The Gama Centre for Health and Longevity
Balanced Hormones. Better Life.




Men also lose hormones as they as age. The effects of declining hormones such as testosterone, thyroid, growth hormone, and DHEA in men are much more gradual than in women, and many men adapt to the change, often not even recognizing they need help. The changes, however, are very real and can include the following symptoms:

o Decreased Mental Sharpness

o Decreased Energy, Strength, Endurance

o Decreased Muscle and Increased Body Fat

o Lessened Desire for Activity and Exercise

o Mild to Moderate Depression and Irritability

o Loss of Enthusiasm for Daily Life



o Decreased Sex Drive

o Impaired Sexual Functioning

o Muscle weakness and aches

o Inability to sleep

o Hypertension and increased risk of heart disease

o Thinning bones and joint degeneration

People maintain fairly healthy hormone levels until age 35-40, which was the human life expectancy before the advancement of medical science. Declining hormones, coupled with poor lifestyle, improper diet, lack of exercise and stress are largely responsible for the health problems and frailties of later years. The good news is that andropause and other signs of aging can be minimized with bioidentical hormone replacement therapy (BHRT).  



BHRT is about restoring hormone levels to the optimal ranges people have in their twenties. Age 35 is a good time to begin BHRT, but you are never too old to start.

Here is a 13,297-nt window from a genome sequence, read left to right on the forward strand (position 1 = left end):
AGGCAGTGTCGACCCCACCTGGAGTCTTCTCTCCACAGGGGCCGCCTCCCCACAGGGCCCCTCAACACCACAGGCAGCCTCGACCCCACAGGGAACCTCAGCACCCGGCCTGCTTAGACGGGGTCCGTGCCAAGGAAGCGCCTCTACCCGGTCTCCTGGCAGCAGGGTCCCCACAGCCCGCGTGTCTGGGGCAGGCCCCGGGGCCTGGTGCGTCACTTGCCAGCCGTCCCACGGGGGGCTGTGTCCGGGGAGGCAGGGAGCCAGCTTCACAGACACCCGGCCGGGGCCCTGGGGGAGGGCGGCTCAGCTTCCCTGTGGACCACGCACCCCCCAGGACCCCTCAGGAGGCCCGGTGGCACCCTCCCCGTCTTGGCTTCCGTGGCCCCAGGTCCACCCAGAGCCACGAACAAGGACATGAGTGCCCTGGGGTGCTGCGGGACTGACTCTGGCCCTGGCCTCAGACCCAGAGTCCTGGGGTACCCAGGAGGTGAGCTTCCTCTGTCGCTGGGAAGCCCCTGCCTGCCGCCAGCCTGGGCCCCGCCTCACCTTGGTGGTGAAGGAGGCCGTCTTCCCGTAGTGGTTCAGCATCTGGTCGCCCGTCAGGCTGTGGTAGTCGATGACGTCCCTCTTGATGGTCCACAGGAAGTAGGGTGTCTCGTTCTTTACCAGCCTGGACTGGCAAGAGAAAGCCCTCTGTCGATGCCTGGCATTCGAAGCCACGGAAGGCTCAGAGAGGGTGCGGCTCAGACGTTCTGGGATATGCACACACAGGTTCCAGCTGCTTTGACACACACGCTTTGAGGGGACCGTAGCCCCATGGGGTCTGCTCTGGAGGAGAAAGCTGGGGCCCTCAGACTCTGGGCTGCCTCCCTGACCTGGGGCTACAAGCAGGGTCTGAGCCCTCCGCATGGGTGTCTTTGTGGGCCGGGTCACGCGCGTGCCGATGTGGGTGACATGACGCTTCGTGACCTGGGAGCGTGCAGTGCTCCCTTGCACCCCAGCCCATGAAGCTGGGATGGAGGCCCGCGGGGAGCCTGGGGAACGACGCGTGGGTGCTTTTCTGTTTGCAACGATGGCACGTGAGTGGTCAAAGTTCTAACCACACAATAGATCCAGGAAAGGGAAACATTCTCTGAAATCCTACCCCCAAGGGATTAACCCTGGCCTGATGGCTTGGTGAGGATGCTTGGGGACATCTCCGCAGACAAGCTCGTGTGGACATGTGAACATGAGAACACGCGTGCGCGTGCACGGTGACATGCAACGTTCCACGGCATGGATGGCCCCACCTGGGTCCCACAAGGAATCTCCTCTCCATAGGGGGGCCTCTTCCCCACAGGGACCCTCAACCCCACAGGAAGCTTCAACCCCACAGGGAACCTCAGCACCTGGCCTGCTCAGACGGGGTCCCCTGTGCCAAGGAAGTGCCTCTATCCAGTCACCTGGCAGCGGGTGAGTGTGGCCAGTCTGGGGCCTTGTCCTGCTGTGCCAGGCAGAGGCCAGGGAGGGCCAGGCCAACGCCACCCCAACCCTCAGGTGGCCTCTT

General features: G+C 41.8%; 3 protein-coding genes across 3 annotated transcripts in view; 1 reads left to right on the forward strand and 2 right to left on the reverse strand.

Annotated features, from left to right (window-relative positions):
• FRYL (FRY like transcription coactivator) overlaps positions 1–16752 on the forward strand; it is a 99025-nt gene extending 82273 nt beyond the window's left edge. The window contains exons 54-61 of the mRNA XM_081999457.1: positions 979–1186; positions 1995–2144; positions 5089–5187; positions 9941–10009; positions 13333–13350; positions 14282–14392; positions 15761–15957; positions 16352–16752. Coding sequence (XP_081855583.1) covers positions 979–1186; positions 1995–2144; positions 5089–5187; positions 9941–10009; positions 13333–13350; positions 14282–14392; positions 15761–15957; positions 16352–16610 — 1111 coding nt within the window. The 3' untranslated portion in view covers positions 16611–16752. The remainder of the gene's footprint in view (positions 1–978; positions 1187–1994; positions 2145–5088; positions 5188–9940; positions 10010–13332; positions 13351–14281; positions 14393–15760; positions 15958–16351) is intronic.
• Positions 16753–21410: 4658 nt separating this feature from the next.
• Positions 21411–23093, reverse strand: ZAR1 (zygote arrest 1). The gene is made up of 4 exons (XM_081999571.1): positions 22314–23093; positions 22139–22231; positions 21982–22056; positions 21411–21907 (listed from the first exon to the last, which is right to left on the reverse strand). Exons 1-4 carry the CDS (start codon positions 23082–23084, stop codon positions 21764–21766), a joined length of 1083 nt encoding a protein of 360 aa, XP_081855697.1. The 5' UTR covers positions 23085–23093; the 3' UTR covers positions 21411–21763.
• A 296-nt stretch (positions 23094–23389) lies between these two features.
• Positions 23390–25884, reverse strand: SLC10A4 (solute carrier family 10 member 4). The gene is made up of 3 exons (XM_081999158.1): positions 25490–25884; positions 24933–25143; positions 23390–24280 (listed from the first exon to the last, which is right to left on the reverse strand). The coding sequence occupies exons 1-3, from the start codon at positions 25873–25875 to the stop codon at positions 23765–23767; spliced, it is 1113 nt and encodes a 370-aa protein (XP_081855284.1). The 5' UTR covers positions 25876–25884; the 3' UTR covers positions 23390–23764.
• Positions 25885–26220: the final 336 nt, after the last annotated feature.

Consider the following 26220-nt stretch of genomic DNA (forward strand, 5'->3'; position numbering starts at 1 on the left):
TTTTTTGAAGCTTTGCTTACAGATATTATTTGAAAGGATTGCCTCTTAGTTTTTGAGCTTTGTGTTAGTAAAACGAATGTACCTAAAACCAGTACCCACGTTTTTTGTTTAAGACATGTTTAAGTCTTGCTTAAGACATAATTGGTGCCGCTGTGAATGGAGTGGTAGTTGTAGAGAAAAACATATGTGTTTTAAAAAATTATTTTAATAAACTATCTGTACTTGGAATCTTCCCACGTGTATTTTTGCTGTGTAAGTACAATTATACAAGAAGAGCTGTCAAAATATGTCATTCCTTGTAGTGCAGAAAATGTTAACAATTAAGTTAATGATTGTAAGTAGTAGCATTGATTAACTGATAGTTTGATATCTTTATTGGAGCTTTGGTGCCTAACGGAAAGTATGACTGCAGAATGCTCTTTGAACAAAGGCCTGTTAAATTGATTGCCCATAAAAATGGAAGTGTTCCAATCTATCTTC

Because BHRT uses natural, bioidentical hormones, the body is able to tolerate them without many of the negative side effects associated with synthetic hormones. An example of a male BHRT program might include testosterone, thyroid, and DHEA supplementation.


To determine what is right for you,

Dr. Welchner will consult with you and perform a series of blood tests. Based on your blood tests and what you want to achieve, you and Dr. Welchner will then develop a BHRT program designed specifically for your individual needs.  

Andropause Questionnaire


Take the AndropauseTest

1. Do you have a decrease in libido?

2. Do you have a lack of energy?

3. Do you have a decrease in strength or endurance? 

4. Have you lost height?

5. Have you noticed a decreased "enjoyment of life"?

6. Are you sad and/or grumpy?

7. Are your erections less strong?

8. Have you noticed a recent deterioration in your ability to play sports?

9. Are you falling asleep after dinner?

10. Has there been a recent deterioration in your work performance?   

If you answered yes to questions 1 or 7, or to any three questions, you may be suffering from Andropause.

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